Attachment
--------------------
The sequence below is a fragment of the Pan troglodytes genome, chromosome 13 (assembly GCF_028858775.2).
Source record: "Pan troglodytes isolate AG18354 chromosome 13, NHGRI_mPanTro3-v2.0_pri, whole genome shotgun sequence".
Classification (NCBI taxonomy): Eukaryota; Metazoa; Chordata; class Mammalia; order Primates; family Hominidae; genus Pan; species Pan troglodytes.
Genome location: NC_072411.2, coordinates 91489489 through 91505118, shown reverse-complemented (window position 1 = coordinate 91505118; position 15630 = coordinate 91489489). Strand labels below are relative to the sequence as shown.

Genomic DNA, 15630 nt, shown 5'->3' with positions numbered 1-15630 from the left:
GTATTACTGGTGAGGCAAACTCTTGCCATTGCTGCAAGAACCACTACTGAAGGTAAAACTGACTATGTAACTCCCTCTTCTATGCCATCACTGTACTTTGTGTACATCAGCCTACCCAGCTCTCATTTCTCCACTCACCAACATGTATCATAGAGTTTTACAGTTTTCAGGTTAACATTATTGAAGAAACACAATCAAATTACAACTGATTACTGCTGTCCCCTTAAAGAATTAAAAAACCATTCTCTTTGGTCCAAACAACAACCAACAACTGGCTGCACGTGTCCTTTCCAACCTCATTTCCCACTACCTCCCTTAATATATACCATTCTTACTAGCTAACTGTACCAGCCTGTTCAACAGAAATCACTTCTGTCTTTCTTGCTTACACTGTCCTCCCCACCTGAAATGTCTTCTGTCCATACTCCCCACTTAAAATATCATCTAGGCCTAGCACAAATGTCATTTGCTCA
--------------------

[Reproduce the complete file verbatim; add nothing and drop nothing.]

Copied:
The sequence below is a fragment of the Pan troglodytes genome, chromosome 13 (assembly GCF_028858775.2).
Source record: "Pan troglodytes isolate AG18354 chromosome 13, NHGRI_mPanTro3-v2.0_pri, whole genome shotgun sequence".
Classification (NCBI taxonomy): Eukaryota; Metazoa; Chordata; class Mammalia; order Primates; family Hominidae; genus Pan; species Pan troglodytes.
Genome location: NC_072411.2, coordinates 91489489 through 91505118, shown reverse-complemented (window position 1 = coordinate 91505118; position 15630 = coordinate 91489489). Strand labels below are relative to the sequence as shown.

Genomic DNA, 15630 nt, shown 5'->3' with positions numbered 1-15630 from the left:
GTATTACTGGTGAGGCAAACTCTTGCCATTGCTGCAAGAACCACTACTGAAGGTAAAACTGACTATGTAACTCCCTCTTCTATGCCATCACTGTACTTTGTGTACATCAGCCTACCCAGCTCTCATTTCTCCACTCACCAACATGTATCATAGAGTTTTACAGTTTTCAGGTTAACATTATTGAAGAAACACAATCAAATTACAACTGATTACTGCTGTCCCCTTAAAGAATTAAAAAACCATTCTCTTTGGTCCAAACAACAACCAACAACTGGCTGCACGTGTCCTTTCCAACCTCATTTCCCACTACCTCCCTTAATATATACCATTCTTACTAGCTAACTGTACCAGCCTGTTCAACAGAAATCACTTCTGTCTTTCTTGCTTACACTGTCCTCCCCACCTGAAATGTCTTCTGTCCATACTCCCCACTTAAAATATCATCTAGGCCTAGCACAAATGTCATTTGCTCA